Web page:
Fast forward a few hours: I’m in bed catching up on some blogs, when Asher comes in to my room and says, “Can I talk to you about something?”  Of course I say sure.  He says, “Mommy, I didn’t appreciate your comments about my homework for Mrs. Perry.  I really don’t want you to check my homework, because it’s my homework and my responsibility and I should be able to do it the way I want and if I mess up I’ll learn from that but maybe Mrs. Perry will like my pictures and you never know so can you please not comment or check my homework?  Thanks.”

After I picked my jaw up off the floor, I managed to say, “Sure babycakes, I apologize.  You’re so right – I shouldn’t have made that comment.  It is your homework and I know you’re a responsible guy.”  Hugs all around, and then Asher went to bed.

Aviva, my friend, na’ase v’nishma 😉

Why I Should Try to Put My Undergarments Away As Soon As They Come Out of the Dryer

May 27, 2009

Shayna, walking around in nothing but her underwear and MY BRA:

“Look boys, I’ve got gigantic bobbies!”

Asher, laughing hard, “They’re GINORMOUS!”

Lev, also laughing hard, “They’re not bobbies, they’re boobies.”

Me, trying not to laugh.  Unsuccessfully, I might add: “Ok, they’re called breasts, and that is my bra and please put it back in the laundry basket.  You can prance around in your own bra when you have one.”

Um, whoops.  Did I just say that?  Ok, so I realize what I have just said and I am now laughing so hard I snort, and all 3 kids are doubled over they are laughing so hard.  I quickly try to correct myself:

“What I meant was you can WEAR your own bra when you’re old enough.  It’s probably not a good idea to prance around in anybody’s bra however old you are.”

Asher: “But you prance around in front of Abba.”

Excuse me, WHAT?

Asher: “When you’re getting dressed in the morning, both of you are in your underwear at the same time.”

Me: “Ok, that’s different.  We’re married and share a bedroom and we get dressed at the same time, so that’s ok.”

Lev: “Would it be ok if Abba pranced around in your bra?”

Resistance is futile.

Things I Learned One Weekend

April 7, 2009

POSTED IN JANUARY 2007:

  1. If one leaves 3 wet bathingsuits wrapped up in 3 wet towels inside a bag inside the car for 4 days during well below 20-degree temperatures, it freezes into one big ball.  This ball of frozen swim wear does, in fact, fit through the hole of a front-loading washer.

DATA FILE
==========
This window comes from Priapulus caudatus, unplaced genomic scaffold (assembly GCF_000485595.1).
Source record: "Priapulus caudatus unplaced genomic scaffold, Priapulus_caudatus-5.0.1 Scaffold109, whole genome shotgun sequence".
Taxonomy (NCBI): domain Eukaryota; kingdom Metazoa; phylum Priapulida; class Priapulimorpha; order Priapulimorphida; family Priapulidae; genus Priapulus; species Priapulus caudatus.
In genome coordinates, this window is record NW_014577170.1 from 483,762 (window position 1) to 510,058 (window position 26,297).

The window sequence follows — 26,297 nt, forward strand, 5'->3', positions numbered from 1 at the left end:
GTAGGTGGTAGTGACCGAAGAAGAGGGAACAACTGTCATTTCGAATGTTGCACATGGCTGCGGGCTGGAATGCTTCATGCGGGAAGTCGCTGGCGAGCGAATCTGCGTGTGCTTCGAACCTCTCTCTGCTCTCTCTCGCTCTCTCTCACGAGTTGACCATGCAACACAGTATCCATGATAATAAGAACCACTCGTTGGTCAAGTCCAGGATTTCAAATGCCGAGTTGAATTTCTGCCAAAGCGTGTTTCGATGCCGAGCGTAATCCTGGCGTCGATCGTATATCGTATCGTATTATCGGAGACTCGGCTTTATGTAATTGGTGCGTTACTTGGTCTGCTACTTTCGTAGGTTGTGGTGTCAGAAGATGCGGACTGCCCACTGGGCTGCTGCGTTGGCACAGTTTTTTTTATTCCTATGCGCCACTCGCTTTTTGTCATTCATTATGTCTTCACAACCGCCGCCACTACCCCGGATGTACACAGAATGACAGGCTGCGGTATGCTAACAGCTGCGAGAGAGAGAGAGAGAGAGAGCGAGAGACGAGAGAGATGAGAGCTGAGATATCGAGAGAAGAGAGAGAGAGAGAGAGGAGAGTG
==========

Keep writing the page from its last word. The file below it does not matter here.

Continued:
2. Little People figures do not survive a “sauna” in the microwave.
  3. Toddlers do not like it when the microwave is moved out of their reach.  This makes them mad, and causes them to exhibit loud and agitated-hyenea-like behavoirs.
  4. Little People figures also do not survive a “tanning session” in an Easy-Bake Oven belonging to older siblings.
  5. Older siblings, strangely, do not liked to be locked in their room until they are 60.

The Hills are Alive . . .

September 14, 2008

Our eldest child, Lev,  has earned the part of “Friedrich”, the second oldest child of Captain Von Trapp in the musical, The Sound of Music!  He is very excited as are we.  So we borrowed it from the library this weekend so the kids could see it, and I forgot how looooooooooooong it is 🙂  I also realized I had to provide some history background on the Germans, who they were, and why Captain Von Trapp was not fond of them.  Julie Andrews was, of course, spectacular.  And I realized at some point during the movie, that this is Mary Poppins, just in Austria.

The boys were actually much more interested in the story itself, and not so much in the actual movie.  Some kissing, you know.  Asher informed me he has a “kissing radar” and is able to detect precisely the moment before a kiss, and aptly warn his brother.  At which time both of them cover their eyes and stick their head under the covers.  Asher also did not like the scenes where the Nazis chase the Von Trapp family.  To him it was quite a scary scene and he was not a happy camper (more under the covers time velcroed to my leg).  Then again, this is not a surprise, as this is the child who has seen The Princess Bride 100 times and still leaves the room during the fire swamp scene.  Can’t seem to abide the ROUS 🙂

ANYHOO, I realized how NOT Maria/Mary Poppins I am.  Sometimes I think it would be easier if I just gave it up and sang all the time and worked hard to make everyone feel loved, secure, and happy.  I’d wake every morning and sew darling outfits out of drapes, and we’d go on picnics and sing in perfect harmony, waiting for the moment when worshiped Father arrives back from his long business trip.

Yeah, riiiiiiiight.

If my kids have underwear actually clean and in their drawers, it is a good day.  If we are NOT all sharing the last towel in the house because I forgot to move the clean ones from the washer to the dryer, hey!  A Victory!  And if Josh doesn’t come home to at least one tantrum-throwing-child, well, then we’re off our game.  Oh, and someone stepping on a hairball.  Barefoot.  Now there’s the Caruso Family Welcome 😉  Doesn’t it make you want to visit?

We’ll leave the light on for you.

Oh, and the towel is hanging in the kids’ bathroom.  Should be dry by now.